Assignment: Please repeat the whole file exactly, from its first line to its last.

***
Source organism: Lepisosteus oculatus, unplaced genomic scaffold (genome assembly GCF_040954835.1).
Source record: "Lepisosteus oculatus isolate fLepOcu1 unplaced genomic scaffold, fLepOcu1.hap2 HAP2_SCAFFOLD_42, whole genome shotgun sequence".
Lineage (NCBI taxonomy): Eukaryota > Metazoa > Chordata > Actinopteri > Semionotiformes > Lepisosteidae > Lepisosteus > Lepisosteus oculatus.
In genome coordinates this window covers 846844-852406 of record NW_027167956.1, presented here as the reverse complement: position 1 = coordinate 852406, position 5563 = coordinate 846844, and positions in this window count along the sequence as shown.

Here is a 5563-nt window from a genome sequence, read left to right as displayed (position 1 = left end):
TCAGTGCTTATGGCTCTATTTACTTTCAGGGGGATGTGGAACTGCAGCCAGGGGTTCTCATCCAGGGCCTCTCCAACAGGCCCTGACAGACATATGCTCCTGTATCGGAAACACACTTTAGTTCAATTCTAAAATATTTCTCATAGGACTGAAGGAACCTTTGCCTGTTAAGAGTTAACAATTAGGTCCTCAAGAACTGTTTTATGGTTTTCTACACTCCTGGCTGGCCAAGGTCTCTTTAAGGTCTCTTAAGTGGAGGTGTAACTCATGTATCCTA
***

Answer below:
Source organism: Lepisosteus oculatus, unplaced genomic scaffold (genome assembly GCF_040954835.1).
Source record: "Lepisosteus oculatus isolate fLepOcu1 unplaced genomic scaffold, fLepOcu1.hap2 HAP2_SCAFFOLD_42, whole genome shotgun sequence".
Lineage (NCBI taxonomy): Eukaryota > Metazoa > Chordata > Actinopteri > Semionotiformes > Lepisosteidae > Lepisosteus > Lepisosteus oculatus.
In genome coordinates this window covers 846844-852406 of record NW_027167956.1, presented here as the reverse complement: position 1 = coordinate 852406, position 5563 = coordinate 846844, and positions in this window count along the sequence as shown.

Here is a 5563-nt window from a genome sequence, read left to right as displayed (position 1 = left end):
TCAGTGCTTATGGCTCTATTTACTTTCAGGGGGATGTGGAACTGCAGCCAGGGGTTCTCATCCAGGGCCTCTCCAACAGGCCCTGACAGACATATGCTCCTGTATCGGAAACACACTTTAGTTCAATTCTAAAATATTTCTCATAGGACTGAAGGAACCTTTGCCTGTTAAGAGTTAACAATTAGGTCCTCAAGAACTGTTTTATGGTTTTCTACACTCCTGGCTGGCCAAGGTCTCTTTAAGGTCTCTTAAGTGGAGGTGTAACTCATGTATCCTA